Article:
The General Court has annulled the Commission’s decision that it did not need to comply with a request for review made under the Aarhus Regulation insofar as the decision in question related to the safety risks, as opposed to ‘environmental risks’ posed by a genetically modified organisms (“GMO”).
Pursuant to the Aarhus Regulation, Testbiotech submitted a request for review to the Commission of the legality of a market authorisation for a genetically modified soybean. The Commission rejected the greater part of the review on the basis that it was out with the scope of the Aarhus Regulation because it examined the health threats posed by the GMO, and not the threat it posed to the environment. The General Court found that as GMOs are cultivated in the environment they are, therefore, part of the general environment (whether they are cultivated in the EU or not). The Court found, therefore, that the Aarhus Regulation applies to any provision of EU legislation concerning the regulation of GMOs that has the objective of dealing with a risk to human or animal health, that originates in those GMOs or in environmental factors that may have effects on GMOs when they are cultivated or bred in the natural environment.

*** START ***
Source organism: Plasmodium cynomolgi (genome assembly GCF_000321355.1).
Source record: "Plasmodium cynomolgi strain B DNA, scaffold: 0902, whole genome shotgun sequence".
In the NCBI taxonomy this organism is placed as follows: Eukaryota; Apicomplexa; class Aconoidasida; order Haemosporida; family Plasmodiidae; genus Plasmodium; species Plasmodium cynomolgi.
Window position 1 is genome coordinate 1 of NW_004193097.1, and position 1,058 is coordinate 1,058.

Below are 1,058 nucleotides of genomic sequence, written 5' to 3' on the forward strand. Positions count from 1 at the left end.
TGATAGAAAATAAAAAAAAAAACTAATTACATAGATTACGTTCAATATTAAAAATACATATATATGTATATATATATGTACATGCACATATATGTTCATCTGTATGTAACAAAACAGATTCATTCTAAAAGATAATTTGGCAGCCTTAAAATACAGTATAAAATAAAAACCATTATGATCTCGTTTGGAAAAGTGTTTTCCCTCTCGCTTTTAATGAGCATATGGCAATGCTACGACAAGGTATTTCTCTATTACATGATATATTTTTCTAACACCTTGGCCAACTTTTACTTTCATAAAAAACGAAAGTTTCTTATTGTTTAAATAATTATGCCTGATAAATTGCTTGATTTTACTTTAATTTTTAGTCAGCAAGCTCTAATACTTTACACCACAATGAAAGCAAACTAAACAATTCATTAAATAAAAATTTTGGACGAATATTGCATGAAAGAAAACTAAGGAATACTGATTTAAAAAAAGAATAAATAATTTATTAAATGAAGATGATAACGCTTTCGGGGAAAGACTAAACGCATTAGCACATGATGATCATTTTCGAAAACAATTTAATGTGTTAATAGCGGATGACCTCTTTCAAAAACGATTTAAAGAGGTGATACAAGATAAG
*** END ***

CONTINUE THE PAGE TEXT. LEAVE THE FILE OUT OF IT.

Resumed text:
This judgment has broader significance for the exercise of environmental law rights by NGOs. It demonstrates that the General Court will adopt a broad and purposive approach to the scope of the Aarhus Regulation, enabling NGOs to challenge inappropriate market authorisations or other environmental decisions.
Kassie Smith QC and Julianne Kerr Morrison, instructed by Leigh Day, acted for Testbiotech.
For further detail see the General Court’s Press Release.
The judgement may be found here.